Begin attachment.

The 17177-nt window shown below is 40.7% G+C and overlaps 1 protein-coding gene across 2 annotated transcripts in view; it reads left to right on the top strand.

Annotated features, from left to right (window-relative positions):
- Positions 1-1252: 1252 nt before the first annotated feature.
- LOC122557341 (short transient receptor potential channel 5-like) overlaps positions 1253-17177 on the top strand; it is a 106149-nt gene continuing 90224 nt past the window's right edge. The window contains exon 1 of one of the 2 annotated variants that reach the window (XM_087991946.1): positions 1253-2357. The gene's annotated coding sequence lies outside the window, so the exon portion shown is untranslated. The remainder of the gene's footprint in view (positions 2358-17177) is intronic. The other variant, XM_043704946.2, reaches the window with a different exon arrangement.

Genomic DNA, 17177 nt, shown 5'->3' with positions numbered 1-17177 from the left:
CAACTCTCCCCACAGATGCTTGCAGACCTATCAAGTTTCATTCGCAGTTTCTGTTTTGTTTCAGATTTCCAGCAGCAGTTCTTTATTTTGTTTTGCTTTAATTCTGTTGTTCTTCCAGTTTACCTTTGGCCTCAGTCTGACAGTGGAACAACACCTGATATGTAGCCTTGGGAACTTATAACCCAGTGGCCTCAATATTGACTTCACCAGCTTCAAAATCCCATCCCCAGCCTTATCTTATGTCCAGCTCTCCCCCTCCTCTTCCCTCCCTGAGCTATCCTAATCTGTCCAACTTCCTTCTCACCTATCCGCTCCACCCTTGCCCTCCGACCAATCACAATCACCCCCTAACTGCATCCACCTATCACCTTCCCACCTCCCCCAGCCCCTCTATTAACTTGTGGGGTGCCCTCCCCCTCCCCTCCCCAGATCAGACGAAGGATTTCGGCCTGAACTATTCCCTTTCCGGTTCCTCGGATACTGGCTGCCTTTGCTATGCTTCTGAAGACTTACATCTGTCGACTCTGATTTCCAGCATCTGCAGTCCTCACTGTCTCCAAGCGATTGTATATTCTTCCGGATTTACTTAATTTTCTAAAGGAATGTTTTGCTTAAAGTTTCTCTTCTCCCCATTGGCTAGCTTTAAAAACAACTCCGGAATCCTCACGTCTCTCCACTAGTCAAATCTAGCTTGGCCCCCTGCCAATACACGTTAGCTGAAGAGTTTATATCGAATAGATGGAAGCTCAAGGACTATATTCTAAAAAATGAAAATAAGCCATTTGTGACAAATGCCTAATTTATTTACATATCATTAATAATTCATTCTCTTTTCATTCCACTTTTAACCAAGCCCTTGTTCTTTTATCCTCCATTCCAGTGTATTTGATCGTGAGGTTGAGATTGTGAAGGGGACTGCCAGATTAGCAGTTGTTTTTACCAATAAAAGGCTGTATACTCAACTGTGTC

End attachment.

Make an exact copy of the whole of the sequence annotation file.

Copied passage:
The 17177-nt window shown below is 40.7% G+C and overlaps 1 protein-coding gene across 2 annotated transcripts in view; it reads left to right on the top strand.

Annotated features, from left to right (window-relative positions):
- Positions 1-1252: 1252 nt before the first annotated feature.
- LOC122557341 (short transient receptor potential channel 5-like) overlaps positions 1253-17177 on the top strand; it is a 106149-nt gene continuing 90224 nt past the window's right edge. The window contains exon 1 of one of the 2 annotated variants that reach the window (XM_087991946.1): positions 1253-2357. The gene's annotated coding sequence lies outside the window, so the exon portion shown is untranslated. The remainder of the gene's footprint in view (positions 2358-17177) is intronic. The other variant, XM_043704946.2, reaches the window with a different exon arrangement.

Genomic DNA, 17177 nt, shown 5'->3' with positions numbered 1-17177 from the left:
CAACTCTCCCCACAGATGCTTGCAGACCTATCAAGTTTCATTCGCAGTTTCTGTTTTGTTTCAGATTTCCAGCAGCAGTTCTTTATTTTGTTTTGCTTTAATTCTGTTGTTCTTCCAGTTTACCTTTGGCCTCAGTCTGACAGTGGAACAACACCTGATATGTAGCCTTGGGAACTTATAACCCAGTGGCCTCAATATTGACTTCACCAGCTTCAAAATCCCATCCCCAGCCTTATCTTATGTCCAGCTCTCCCCCTCCTCTTCCCTCCCTGAGCTATCCTAATCTGTCCAACTTCCTTCTCACCTATCCGCTCCACCCTTGCCCTCCGACCAATCACAATCACCCCCTAACTGCATCCACCTATCACCTTCCCACCTCCCCCAGCCCCTCTATTAACTTGTGGGGTGCCCTCCCCCTCCCCTCCCCAGATCAGACGAAGGATTTCGGCCTGAACTATTCCCTTTCCGGTTCCTCGGATACTGGCTGCCTTTGCTATGCTTCTGAAGACTTACATCTGTCGACTCTGATTTCCAGCATCTGCAGTCCTCACTGTCTCCAAGCGATTGTATATTCTTCCGGATTTACTTAATTTTCTAAAGGAATGTTTTGCTTAAAGTTTCTCTTCTCCCCATTGGCTAGCTTTAAAAACAACTCCGGAATCCTCACGTCTCTCCACTAGTCAAATCTAGCTTGGCCCCCTGCCAATACACGTTAGCTGAAGAGTTTATATCGAATAGATGGAAGCTCAAGGACTATATTCTAAAAAATGAAAATAAGCCATTTGTGACAAATGCCTAATTTATTTACATATCATTAATAATTCATTCTCTTTTCATTCCACTTTTAACCAAGCCCTTGTTCTTTTATCCTCCATTCCAGTGTATTTGATCGTGAGGTTGAGATTGTGAAGGGGACTGCCAGATTAGCAGTTGTTTTTACCAATAAAAGGCTGTATACTCAACTGTGTC